Mutual Selection, a Perfect Pair, and the Saving Pets Challenge

Rescue Pit lists “Mutual Selection” as one of its core values. Mutual Selection means that dogs adopted out of the rescue are not only selected by their adopters, but are paired with owners based on the dog’s specific needs, facilitating a seamless transition into the new home. Today, Rescue Pit is highlighting the value of Mutual Selection at work and sharing a heartwarming story of the perfect pair: Angelo and Dino.

Only weeks after purchasing his prized Harley-Davidson, Angelo was in a very serious motorcycle accident when he swerved to avoid a deer and veered into a utility pole. Angelo lay alone for hours before he was found and flown to a hospital where he would spend one week being treated for his extensive injuries. Angelo returned home with two broken wrists, a broken jaw, and 14 additional facial fractures. He found himself alone, and battled depression for months before he finally decided to search for a companion.

Meanwhile, Dino appeared at a local shelter with an injured jaw. Unsure of the cause or seriousness of his injury, the shelter transferred Dino to Rescue Pit where he was seen by a vet who confirmed that his jaw was broken. Dino was placed in a restrictive tape muzzle and was not allowed to chew or play for several weeks in order to allow his jaw to heal.

Angelo contacted multiple rescue organizations about adopting a dog, and when he eventually found Rescue Pit, Dino was the first dog that he noticed. Angelo, with his jaw still wired shut, saw that Dino was also healing from a jaw injury. Angelo expressed an interest in adopting Dino and was informed that there were at least one dozen other applicants interested, and that Dino would not be placed into a home until he was fully healed. Angelo was patient and, as fate would have it, Rescue Pit ultimately determined that of all the applicants, Angelo was best suited to accommodate Dino’s needs.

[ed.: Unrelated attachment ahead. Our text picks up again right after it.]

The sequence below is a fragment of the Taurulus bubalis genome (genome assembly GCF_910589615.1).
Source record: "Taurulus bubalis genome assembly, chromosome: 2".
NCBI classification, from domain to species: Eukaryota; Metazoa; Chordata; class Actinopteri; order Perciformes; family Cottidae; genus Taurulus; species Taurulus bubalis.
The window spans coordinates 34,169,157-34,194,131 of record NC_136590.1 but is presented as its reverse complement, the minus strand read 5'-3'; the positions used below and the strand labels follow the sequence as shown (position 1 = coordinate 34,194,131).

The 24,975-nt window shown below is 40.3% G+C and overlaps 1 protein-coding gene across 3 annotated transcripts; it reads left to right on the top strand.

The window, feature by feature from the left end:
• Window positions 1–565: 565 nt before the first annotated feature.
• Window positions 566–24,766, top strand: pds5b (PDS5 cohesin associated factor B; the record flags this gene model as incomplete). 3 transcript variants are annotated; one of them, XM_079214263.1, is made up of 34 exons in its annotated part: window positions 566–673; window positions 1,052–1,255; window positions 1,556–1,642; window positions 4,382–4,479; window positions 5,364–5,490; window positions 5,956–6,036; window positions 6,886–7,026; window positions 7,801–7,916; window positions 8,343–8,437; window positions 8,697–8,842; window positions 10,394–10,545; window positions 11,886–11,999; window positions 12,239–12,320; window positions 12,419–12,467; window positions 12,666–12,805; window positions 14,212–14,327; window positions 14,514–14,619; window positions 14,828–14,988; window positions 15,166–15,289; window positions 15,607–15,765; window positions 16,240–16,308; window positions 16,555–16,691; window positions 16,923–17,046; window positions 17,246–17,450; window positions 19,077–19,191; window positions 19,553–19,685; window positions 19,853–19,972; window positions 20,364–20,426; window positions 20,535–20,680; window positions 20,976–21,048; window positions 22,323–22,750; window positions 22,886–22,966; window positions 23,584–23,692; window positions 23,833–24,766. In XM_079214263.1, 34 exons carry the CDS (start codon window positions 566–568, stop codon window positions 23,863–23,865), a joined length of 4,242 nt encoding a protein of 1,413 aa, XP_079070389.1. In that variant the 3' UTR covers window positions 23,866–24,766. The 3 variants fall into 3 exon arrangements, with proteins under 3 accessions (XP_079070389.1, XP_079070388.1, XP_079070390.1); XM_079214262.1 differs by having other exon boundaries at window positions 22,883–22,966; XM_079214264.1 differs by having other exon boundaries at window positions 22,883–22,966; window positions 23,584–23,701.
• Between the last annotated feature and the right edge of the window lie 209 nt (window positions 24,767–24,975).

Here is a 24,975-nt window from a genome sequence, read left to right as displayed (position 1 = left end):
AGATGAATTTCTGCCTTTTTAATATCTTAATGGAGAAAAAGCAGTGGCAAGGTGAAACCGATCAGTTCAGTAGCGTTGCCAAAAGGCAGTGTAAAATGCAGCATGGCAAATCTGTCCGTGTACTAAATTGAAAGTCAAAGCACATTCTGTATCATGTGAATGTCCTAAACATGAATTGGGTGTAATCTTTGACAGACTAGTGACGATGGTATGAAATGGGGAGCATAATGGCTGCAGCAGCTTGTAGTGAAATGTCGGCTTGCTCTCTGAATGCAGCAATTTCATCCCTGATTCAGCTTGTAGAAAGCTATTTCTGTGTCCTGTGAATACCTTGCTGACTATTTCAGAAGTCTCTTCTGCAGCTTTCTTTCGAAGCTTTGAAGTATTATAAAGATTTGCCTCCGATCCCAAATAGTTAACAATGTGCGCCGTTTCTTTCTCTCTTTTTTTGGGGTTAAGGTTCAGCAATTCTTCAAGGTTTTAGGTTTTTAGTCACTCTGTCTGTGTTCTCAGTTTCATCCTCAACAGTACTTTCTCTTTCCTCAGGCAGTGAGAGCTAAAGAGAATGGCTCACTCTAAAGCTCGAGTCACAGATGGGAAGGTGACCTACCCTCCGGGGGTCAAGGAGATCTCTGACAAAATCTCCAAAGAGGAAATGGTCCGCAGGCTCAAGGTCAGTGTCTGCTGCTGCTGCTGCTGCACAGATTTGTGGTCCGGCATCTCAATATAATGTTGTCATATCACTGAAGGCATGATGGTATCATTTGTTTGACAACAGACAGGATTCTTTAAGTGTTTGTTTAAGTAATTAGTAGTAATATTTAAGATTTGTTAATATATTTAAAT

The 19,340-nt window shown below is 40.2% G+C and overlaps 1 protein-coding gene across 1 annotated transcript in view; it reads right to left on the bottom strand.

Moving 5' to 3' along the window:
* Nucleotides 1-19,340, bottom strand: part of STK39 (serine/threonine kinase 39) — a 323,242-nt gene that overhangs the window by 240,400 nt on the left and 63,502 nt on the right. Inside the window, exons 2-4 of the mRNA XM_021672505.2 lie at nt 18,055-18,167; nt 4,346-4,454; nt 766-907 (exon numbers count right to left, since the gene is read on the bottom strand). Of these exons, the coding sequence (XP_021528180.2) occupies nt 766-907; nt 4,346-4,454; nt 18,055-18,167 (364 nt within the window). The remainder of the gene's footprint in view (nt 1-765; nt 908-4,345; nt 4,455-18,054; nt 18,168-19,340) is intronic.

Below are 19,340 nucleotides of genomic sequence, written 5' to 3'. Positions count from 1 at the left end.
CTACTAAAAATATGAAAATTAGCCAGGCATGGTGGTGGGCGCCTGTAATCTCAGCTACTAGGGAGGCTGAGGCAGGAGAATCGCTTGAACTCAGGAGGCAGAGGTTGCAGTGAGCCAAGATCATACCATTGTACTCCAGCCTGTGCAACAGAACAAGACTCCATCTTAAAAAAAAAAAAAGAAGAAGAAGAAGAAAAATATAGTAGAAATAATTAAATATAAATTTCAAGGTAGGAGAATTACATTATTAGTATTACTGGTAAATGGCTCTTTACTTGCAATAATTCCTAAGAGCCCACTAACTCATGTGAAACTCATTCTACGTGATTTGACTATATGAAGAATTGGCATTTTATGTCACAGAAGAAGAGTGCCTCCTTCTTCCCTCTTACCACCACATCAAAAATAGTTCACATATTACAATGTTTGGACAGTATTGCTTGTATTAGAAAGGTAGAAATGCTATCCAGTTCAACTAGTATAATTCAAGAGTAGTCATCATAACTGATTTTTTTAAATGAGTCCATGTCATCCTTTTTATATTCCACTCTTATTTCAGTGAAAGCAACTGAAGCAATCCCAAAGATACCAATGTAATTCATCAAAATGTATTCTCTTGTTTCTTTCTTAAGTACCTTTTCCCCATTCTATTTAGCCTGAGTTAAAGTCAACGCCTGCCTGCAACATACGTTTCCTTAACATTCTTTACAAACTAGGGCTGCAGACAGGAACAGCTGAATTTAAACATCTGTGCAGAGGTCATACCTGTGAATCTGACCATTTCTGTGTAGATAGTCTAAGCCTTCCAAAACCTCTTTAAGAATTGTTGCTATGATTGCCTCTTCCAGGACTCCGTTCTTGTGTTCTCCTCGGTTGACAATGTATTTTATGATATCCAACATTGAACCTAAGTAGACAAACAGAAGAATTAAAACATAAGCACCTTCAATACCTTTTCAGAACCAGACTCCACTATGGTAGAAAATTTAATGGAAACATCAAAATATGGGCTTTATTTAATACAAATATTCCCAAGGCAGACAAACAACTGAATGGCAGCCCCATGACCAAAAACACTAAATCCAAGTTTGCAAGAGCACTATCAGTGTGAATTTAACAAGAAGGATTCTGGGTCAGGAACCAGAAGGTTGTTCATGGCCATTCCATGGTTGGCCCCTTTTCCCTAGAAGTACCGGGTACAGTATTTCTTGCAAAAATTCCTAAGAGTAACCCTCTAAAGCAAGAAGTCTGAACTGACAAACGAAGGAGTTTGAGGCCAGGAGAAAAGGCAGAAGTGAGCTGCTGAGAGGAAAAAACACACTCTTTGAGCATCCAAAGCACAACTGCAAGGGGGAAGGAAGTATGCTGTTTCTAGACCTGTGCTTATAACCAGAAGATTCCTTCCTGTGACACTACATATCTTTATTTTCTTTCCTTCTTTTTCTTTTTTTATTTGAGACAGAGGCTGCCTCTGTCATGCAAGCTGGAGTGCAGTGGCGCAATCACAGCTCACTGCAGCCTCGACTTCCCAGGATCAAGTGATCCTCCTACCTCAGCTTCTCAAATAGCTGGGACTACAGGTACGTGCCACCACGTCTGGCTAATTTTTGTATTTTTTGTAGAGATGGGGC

Dino and Angelo


Dino is now happily at home with Angelo, who believes that they helped each other heal. “I know that’s hard to believe for some people, but he is more than just a dog to me. He was someone that loved me unconditionally, someone I didn’t feel bad crying in front of, and someone who needed me as much as I needed him. What can I say, he’s one of the best things that ever happened to me”, reflected Angelo.

During the month of May, Rescue Pit is participating in the Saving Pets Challenge, an online fundraising competition that benefits animal welfare organizations dedicated to keeping companion pets out of shelters and in loving homes. This is Rescue Pit’s fourth consecutive year participating in the challenge and the organization has set a goal to raise $10,000 in hopes of earning additional cash prizes at the end of the competition. All funds are used to benefit dogs like Dino and help them find their perfect match. To donate, please visit Rescue Pit’s fundraising page at:

Why your off-leash dog is ruining my life.

It’s finally summertime! The time of year to get outside and walk the dog, so you get your buddy all leashed up and head outdoors. The sun is shining, flowers are blooming, birds are chirping, and as you smile and soak in the vitamin D you have been craving for so long you see it out of the corner of your eye—the off leash dog. The reason you have to wear running shoes when all you ever want to do is take a leisurely stroll in the park. “He’s good with other dogs!” the owner screams as you sprint in the opposite direction. And you’re left telling the same old story you’ve likely had to tell your friends a million times before; which usually ends with “Other dog owners just don’t get it.” If this situation sounds all too familiar, then you know the feeling of panic and anxiety that can come with the simple act of wanting to exercise man’s best friend. If this situation sounds all too familiar because you are one of those people screaming at me while I run away — then I implore you to continue reading.